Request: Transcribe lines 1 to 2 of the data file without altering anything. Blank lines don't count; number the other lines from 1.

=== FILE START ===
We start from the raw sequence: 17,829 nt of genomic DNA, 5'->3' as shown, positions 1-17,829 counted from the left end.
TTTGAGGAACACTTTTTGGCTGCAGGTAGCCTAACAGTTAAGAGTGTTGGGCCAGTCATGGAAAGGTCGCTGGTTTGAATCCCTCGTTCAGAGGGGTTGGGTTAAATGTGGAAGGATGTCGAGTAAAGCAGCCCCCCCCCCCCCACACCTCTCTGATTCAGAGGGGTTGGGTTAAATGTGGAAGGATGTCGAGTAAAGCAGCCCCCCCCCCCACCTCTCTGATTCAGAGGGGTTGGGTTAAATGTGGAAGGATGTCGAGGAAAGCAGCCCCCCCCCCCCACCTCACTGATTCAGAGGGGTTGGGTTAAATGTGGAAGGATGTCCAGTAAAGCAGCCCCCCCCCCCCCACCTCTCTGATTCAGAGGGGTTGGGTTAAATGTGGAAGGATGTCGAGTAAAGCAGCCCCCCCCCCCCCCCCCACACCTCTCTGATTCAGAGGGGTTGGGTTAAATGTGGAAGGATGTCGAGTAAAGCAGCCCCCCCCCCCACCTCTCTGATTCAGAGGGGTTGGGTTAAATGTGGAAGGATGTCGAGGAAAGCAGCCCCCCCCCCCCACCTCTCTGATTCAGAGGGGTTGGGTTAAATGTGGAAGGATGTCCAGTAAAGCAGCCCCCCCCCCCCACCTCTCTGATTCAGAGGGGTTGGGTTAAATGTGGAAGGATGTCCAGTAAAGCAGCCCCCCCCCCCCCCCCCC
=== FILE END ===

We start from the raw sequence: 17,829 nt of genomic DNA, 5'->3' as shown, positions 1-17,829 counted from the left end.
TTTGAGGAACACTTTTTGGCTGCAGGTAGCCTAACAGTTAAGAGTGTTGGGCCAGTCATGGAAAGGTCGCTGGTTTGAATCCCTCGTTCAGAGGGGTTGGGTTAAATGTGGAAGGATGTCGAGTAAAGCAGCCCCCCCCCCCCCACACCTCTCTGATTCAGAGGGGTTGGGTTAAATGTGGAAGGATGTCGAGTAAAGCAGCCCCCCCCCCCACCTCTCTGATTCAGAGGGGTTGGGTTAAATGTGGAAGGATGTCGAGGAAAGCAGCCCCCCCCCCCCACCTCACTGATTCAGAGGGGTTGGGTTAAATGTGGAAGGATGTCCAGTAAAGCAGCCCCCCCCCCCCCACCTCTCTGATTCAGAGGGGTTGGGTTAAATGTGGAAGGATGTCGAGTAAAGCAGCCCCCCCCCCCCCCCCCACACCTCTCTGATTCAGAGGGGTTGGGTTAAATGTGGAAGGATGTCGAGTAAAGCAGCCCCCCCCCCCACCTCTCTGATTCAGAGGGGTTGGGTTAAATGTGGAAGGATGTCGAGGAAAGCAGCCCCCCCCCCCCACCTCTCTGATTCAGAGGGGTTGGGTTAAATGTGGAAGGATGTCCAGTAAAGCAGCCCCCCCCCCCCACCTCTCTGATTCAGAGGGGTTGGGTTAAATGTGGAAGGATGTCCAGTAAAGCAGCCCCCCCCCCCCCCCCCC